• Files
  • Threads
  • Codex
  • Geometry 2D
  • Properties

  • Arrays
  • Strings
  • Primitives
  • Exceptions
  • Time


The idea behind the TProperty class involved creating a way for applets to exchange information at runtime. This generally occurs as the result of passing an event to the dispatcher via the Guildhall side of the event queue. I wanted that information to be reasonably extensible, so I decided I would use the TDictionary class (an array of named strings) as a member of every property. While this worked just fine, it put a lot of burden on code that used it to convert to other data types, most often boolean, integers, and floating point values. So I expanded it to a mix-in class of its own, MValues, and gave it four such members, TDictionary (as Snippet), TNamedNBoolArray (as Boolean), TNamedSHugeArray (as Integer), and TNamedFDualArray (as Floater). Note that none of these classes has a large footprint if not used, so it isn't a terribly expensive mix-in to add to a constructible class. And these four gave me a lot of extensibility.

Then to make sure I had all the bases covered, I added a fifth array, the TDataFieldArray (as Manager), which names and stores any applet data type (subclasses of ADataType) that Guildhall understands. Thus far I have found at least one instance where it was a critical addition. To make that work the definition of ADataType had to be moved into the properties section. That seems a little out of place but it works. The implementation is still co-located with other archive object related classes.

Each of the array types offers getters and setters of the following sort.

nbool       HasInteger(const TString& name) const;
shuge       GetInteger(const TString& name) const;
void        SetInteger(const TString& name,shuge value);
void        NixInteger(const TString& name);

The Get functions (other than GetManager) will never throw exceptions if there is no value stored under the name provided. They just return zero or the empty string. That is sufficient for most callers but if not, the caller can check to see if a value is actually stored using the Has function. The Set function adds or modifies the value and the Nix function removes it, and both calls modify the update time maintained by the MValues object. It is also possible to link any MValues object to another MValues object as its time master. Any call to any of the Set or Get functions for any of the five array types will notify the time master that data has changed. In common usage, this process ultimately records any change to an applet's data, allowing it to be saved when the object is closed, including any time Guildhall quits normally.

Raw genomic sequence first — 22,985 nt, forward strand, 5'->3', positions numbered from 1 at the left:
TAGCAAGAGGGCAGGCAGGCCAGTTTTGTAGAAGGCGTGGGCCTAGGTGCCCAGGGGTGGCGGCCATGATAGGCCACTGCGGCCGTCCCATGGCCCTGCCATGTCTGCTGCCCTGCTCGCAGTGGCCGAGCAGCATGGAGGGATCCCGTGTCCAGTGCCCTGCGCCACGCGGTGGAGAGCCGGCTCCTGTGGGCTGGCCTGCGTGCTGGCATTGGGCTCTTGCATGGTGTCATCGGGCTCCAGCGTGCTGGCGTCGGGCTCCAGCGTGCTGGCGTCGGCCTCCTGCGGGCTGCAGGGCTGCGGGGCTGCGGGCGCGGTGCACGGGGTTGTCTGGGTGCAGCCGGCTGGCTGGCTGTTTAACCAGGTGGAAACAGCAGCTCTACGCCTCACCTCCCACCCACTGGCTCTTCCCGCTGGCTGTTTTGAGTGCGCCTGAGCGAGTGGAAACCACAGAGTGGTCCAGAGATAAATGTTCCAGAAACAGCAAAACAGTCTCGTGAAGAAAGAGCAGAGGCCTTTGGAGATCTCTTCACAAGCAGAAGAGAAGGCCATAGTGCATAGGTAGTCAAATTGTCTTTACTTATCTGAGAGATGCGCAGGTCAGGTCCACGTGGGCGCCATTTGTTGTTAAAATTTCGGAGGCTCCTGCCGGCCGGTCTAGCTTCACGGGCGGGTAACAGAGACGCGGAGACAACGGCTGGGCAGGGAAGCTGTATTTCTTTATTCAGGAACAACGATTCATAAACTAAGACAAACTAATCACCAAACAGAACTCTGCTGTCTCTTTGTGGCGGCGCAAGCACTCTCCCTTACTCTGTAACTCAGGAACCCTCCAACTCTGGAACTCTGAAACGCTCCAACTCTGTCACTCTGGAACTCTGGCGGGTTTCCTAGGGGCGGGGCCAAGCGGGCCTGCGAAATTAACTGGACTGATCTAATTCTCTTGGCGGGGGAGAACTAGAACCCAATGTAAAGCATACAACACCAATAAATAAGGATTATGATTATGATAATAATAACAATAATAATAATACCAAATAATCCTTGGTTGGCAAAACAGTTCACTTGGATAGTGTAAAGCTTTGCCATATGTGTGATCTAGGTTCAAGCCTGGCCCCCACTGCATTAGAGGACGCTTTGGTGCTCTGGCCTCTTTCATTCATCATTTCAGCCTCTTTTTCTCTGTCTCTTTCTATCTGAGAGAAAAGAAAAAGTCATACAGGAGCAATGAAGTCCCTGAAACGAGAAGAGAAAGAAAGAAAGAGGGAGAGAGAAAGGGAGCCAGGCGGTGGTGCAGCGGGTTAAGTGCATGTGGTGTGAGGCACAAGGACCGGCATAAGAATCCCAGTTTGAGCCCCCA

As I started to use the MValues class, its utility surprised me. I found it was often easier to store things like the elements of a point in the MValues section of an object as opposed to adding an explicit TPoint member, especially so since I didn't have to separately manage the update time. To make that easier, I added calls to MValue to support such additions, for example the following for TPoint values.

nbool       HasPoint(const TString& name) const;
TPoint      GetPoint(const TString& name) const;
void        SetPoint(const TString& name,const TPoint& value);
void        NixPoint(const TString& name);

Extensions like this one operate by calling similar operations for each of the scalars in the object with the name extended with a suffix to describe each member. So GetPoint(const TString& name) would look for GetFloater(name + "_x") and GetFloater(name + "_y"). Over time I kept adding more and more such extensions, and the list has grown to include the following scalar types and classes.

Scalar / Class




• TType
• TScroll

• TLocalizer
• TPathname
• TPoint
• TRect

• TMatrix
• TStyle
• TFont
• TAlignment

• TColor
• TBundle
• TRuler
• TDate

And ultimately, MValues proved so useful that there were instances where I needed to include it as a member as opposed to a mix-in class. The TValues class is just a wrapper around MValues that makes it constructible.

Now on to TProperty. As suggested earlier, its main purpose is to convey information from one Guildhall applet to another, including the Filer. It encapsulates a property name, subclasses from MValues, and contains a pointer to an anonymous persistent object as an AObject pointer. With the advent of the MValues architecture the AObject pointer is almost never used, but it's properly handled if needed.

In some cases the name of the property is sufficient. For example, when the user changes the language using the flag menu, a specifically named property is propagated to all applets which causes them to update accordingly. For almost all other cases, the combination of the property name plus the data in the MValues mix-in allows for richly extensible inter-applet communication.

Abstract Classes

  • ADataType (displaced from the Archives section)

Mix-in Classes

  • MValues

Constructible Classes

  • TValues
  • TProperty
  • TPropertyList


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